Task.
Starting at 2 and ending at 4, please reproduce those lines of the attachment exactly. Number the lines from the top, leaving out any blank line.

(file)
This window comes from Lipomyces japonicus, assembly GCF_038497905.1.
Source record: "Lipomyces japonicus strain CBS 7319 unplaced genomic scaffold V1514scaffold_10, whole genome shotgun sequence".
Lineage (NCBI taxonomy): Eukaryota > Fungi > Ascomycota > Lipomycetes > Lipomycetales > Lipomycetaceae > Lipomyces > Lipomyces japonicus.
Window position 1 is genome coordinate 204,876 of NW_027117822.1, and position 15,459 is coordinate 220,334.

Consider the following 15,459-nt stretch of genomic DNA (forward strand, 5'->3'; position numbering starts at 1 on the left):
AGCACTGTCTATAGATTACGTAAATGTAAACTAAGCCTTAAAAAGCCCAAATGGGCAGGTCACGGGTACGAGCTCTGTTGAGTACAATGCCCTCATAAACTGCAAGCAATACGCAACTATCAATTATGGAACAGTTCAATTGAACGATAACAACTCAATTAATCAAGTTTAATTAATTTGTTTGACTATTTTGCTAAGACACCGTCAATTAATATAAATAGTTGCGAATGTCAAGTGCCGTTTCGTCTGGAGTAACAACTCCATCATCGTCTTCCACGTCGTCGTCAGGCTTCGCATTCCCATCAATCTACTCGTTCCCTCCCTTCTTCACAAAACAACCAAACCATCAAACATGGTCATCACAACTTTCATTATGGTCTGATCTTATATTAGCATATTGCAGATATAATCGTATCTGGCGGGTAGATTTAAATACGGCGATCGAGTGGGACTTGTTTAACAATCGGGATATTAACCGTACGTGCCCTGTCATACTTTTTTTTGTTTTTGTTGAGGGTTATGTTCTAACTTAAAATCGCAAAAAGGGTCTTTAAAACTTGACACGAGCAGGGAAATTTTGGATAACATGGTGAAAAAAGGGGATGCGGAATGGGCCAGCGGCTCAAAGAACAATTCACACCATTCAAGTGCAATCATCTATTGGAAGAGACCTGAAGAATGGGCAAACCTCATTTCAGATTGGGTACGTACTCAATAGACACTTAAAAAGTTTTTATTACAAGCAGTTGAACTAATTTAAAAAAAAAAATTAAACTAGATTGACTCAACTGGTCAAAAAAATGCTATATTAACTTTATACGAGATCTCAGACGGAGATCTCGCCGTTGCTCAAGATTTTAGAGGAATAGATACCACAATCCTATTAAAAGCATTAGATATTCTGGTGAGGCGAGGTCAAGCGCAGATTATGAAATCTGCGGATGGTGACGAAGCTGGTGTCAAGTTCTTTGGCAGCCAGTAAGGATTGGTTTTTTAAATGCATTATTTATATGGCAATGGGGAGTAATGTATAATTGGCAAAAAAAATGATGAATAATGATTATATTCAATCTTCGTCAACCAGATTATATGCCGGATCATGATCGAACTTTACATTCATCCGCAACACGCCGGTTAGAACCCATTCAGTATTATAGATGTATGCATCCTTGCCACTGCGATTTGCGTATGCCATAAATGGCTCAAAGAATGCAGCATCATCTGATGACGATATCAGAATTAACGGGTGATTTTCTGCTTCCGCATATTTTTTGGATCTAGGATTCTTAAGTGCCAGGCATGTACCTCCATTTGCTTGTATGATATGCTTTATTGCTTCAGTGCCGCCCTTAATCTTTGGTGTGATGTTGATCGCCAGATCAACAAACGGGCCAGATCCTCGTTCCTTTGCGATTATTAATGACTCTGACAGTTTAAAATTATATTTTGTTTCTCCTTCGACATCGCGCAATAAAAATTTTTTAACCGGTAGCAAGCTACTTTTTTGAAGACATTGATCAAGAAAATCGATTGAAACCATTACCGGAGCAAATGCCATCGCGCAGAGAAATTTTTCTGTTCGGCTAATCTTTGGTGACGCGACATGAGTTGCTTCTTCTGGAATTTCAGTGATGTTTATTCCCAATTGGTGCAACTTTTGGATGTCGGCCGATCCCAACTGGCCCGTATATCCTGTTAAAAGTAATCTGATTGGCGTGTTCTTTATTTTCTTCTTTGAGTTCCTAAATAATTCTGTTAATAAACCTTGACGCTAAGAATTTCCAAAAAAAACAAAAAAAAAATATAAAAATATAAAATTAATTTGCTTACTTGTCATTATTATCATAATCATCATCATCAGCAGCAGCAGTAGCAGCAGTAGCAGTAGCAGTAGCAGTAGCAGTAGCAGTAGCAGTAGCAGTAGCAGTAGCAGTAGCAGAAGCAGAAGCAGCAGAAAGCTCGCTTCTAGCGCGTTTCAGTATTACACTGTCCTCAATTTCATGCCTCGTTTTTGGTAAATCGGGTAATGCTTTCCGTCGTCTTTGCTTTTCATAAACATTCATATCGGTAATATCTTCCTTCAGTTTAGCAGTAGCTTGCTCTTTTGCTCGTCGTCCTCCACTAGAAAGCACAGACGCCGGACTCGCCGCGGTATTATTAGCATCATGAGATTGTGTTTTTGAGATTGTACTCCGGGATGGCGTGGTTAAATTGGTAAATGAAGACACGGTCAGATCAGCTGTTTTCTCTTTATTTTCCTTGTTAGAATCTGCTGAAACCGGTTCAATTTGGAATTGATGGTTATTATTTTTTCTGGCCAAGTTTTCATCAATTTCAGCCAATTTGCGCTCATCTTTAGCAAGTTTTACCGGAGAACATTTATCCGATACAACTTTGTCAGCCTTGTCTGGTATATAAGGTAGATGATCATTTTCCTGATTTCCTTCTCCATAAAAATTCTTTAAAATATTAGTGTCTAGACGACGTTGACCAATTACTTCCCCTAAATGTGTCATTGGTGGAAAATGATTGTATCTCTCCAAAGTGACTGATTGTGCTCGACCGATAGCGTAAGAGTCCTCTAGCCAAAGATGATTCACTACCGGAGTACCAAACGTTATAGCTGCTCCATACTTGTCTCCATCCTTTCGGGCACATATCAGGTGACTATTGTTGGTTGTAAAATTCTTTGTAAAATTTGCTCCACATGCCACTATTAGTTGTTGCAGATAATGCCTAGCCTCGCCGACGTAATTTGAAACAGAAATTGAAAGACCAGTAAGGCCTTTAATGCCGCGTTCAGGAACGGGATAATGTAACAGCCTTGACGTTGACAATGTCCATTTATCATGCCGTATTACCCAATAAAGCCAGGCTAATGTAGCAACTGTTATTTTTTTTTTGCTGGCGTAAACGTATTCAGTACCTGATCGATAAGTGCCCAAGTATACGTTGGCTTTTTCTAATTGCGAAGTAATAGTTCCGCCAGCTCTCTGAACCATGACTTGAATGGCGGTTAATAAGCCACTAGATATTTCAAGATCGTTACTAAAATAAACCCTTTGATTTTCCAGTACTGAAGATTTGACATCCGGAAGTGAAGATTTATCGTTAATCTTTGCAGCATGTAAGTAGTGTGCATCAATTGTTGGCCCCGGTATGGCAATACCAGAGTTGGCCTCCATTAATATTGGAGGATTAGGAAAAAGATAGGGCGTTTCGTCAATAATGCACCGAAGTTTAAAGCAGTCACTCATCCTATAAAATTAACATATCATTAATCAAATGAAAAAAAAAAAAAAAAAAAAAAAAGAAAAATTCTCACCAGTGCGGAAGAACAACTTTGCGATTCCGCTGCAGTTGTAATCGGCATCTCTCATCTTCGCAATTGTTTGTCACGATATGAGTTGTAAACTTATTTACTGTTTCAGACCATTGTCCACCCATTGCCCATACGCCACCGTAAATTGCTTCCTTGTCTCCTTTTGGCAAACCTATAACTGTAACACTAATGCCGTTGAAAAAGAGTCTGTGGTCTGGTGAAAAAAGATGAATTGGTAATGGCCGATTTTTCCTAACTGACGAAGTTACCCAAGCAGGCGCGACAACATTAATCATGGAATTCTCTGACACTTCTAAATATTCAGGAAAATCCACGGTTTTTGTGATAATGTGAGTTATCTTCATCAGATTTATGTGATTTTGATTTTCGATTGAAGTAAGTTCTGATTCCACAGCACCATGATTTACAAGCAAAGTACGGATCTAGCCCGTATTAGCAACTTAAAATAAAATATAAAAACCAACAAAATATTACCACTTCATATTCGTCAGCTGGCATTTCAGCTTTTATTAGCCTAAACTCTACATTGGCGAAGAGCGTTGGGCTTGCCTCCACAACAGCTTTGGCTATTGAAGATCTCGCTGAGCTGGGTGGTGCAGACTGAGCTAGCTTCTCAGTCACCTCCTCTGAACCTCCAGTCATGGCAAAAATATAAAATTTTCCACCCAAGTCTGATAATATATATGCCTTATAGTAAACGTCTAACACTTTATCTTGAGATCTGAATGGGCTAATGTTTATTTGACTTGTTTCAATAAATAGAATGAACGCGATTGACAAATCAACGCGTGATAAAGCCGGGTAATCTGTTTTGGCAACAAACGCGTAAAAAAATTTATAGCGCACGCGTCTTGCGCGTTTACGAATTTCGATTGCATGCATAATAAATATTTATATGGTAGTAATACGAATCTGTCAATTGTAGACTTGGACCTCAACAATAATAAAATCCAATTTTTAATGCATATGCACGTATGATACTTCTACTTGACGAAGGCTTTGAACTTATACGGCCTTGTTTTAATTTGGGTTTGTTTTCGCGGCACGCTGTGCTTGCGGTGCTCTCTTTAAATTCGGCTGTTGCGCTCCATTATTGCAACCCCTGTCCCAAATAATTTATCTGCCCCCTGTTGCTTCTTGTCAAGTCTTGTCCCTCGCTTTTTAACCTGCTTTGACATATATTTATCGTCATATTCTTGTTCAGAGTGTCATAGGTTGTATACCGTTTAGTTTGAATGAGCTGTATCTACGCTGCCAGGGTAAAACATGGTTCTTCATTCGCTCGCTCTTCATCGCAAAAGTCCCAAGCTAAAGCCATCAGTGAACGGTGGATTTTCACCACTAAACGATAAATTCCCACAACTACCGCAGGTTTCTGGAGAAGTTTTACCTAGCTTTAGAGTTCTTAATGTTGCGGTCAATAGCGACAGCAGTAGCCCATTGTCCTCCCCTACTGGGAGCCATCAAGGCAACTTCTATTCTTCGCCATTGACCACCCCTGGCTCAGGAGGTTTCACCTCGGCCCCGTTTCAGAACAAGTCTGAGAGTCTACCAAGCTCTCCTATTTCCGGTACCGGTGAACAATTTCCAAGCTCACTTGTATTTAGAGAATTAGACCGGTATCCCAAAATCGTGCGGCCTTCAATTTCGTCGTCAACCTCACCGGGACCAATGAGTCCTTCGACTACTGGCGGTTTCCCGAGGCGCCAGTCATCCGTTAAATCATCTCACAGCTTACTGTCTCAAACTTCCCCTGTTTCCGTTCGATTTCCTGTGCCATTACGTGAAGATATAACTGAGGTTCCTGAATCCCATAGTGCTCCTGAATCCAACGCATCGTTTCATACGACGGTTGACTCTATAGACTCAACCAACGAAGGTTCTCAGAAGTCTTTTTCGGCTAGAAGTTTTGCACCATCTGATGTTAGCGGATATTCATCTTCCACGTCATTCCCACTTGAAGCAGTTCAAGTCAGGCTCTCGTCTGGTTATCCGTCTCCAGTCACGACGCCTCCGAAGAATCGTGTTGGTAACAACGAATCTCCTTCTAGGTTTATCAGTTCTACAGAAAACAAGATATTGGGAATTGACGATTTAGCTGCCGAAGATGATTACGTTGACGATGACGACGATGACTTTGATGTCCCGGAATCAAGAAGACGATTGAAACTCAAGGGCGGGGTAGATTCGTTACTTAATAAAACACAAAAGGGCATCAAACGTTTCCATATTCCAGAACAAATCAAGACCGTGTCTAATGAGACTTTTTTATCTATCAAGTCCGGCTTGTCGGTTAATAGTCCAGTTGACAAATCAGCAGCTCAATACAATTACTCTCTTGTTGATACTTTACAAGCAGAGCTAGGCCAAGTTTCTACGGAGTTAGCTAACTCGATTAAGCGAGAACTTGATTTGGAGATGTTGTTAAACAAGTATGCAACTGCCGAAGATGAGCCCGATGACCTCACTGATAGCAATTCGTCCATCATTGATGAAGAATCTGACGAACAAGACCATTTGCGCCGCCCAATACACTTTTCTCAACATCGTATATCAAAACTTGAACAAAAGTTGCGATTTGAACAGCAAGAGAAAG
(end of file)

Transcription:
Source record: "Lipomyces japonicus strain CBS 7319 unplaced genomic scaffold V1514scaffold_10, whole genome shotgun sequence".
Lineage (NCBI taxonomy): Eukaryota > Fungi > Ascomycota > Lipomycetes > Lipomycetales > Lipomycetaceae > Lipomyces > Lipomyces japonicus.
Window position 1 is genome coordinate 204,876 of NW_027117822.1, and position 15,459 is coordinate 220,334.